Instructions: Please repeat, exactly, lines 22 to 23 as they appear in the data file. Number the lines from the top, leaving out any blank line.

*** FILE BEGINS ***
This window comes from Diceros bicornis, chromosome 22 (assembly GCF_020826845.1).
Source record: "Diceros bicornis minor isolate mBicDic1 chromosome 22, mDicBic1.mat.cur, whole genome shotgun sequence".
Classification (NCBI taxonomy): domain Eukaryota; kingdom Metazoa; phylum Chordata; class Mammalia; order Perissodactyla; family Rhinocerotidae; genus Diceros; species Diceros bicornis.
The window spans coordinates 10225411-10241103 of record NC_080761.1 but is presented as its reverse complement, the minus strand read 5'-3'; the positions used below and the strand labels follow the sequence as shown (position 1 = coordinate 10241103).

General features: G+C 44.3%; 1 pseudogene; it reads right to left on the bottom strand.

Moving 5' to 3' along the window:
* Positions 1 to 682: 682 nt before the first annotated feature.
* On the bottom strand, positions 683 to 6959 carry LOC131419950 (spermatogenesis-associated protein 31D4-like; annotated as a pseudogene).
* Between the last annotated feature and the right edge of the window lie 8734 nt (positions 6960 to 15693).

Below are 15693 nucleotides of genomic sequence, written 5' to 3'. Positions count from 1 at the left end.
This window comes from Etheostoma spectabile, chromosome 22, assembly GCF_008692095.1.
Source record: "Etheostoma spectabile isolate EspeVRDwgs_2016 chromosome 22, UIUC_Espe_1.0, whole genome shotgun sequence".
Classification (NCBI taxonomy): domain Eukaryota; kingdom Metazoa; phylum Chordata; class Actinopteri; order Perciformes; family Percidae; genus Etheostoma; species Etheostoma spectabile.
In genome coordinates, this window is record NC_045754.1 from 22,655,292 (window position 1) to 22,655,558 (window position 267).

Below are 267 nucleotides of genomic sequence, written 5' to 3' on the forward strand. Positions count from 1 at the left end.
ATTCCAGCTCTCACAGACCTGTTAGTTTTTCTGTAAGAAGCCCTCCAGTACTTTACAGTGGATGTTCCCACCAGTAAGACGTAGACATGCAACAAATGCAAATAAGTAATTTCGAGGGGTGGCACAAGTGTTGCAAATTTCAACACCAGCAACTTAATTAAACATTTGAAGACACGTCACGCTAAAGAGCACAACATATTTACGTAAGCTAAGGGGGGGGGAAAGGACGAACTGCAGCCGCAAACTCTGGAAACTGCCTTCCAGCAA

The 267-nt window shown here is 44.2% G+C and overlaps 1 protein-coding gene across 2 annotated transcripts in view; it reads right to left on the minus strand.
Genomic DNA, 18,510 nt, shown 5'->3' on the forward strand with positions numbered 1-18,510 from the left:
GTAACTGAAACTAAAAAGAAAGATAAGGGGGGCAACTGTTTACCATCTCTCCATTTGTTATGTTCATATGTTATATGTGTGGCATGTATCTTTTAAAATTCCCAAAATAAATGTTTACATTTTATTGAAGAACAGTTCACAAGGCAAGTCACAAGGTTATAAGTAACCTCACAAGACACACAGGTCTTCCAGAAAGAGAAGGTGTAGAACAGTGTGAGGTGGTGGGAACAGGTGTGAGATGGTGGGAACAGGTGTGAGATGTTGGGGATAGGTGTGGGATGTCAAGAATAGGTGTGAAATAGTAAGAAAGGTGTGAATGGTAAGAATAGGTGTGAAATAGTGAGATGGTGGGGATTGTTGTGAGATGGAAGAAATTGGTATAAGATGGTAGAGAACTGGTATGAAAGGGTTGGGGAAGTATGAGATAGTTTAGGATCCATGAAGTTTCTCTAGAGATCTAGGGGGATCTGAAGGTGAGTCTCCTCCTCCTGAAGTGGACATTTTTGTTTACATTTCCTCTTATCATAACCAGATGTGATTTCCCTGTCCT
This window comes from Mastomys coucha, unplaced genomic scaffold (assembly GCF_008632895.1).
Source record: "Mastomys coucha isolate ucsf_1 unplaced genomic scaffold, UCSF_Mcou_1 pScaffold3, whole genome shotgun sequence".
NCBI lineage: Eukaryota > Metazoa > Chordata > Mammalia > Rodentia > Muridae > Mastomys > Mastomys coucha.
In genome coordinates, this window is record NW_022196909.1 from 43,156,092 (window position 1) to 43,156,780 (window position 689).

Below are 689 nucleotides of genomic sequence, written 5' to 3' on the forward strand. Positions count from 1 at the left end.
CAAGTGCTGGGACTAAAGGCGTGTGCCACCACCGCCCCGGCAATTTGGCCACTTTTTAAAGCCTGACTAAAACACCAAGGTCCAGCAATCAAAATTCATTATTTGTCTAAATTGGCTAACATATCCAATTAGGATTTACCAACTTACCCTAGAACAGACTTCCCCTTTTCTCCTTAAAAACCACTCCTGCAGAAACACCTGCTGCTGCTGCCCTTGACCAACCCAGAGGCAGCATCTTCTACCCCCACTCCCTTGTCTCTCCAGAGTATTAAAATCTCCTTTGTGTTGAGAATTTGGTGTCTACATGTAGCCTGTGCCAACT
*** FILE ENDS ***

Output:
NCBI lineage: Eukaryota > Metazoa > Chordata > Mammalia > Rodentia > Muridae > Mastomys > Mastomys coucha.
In genome coordinates, this window is record NW_022196909.1 from 43,156,092 (window position 1) to 43,156,780 (window position 689).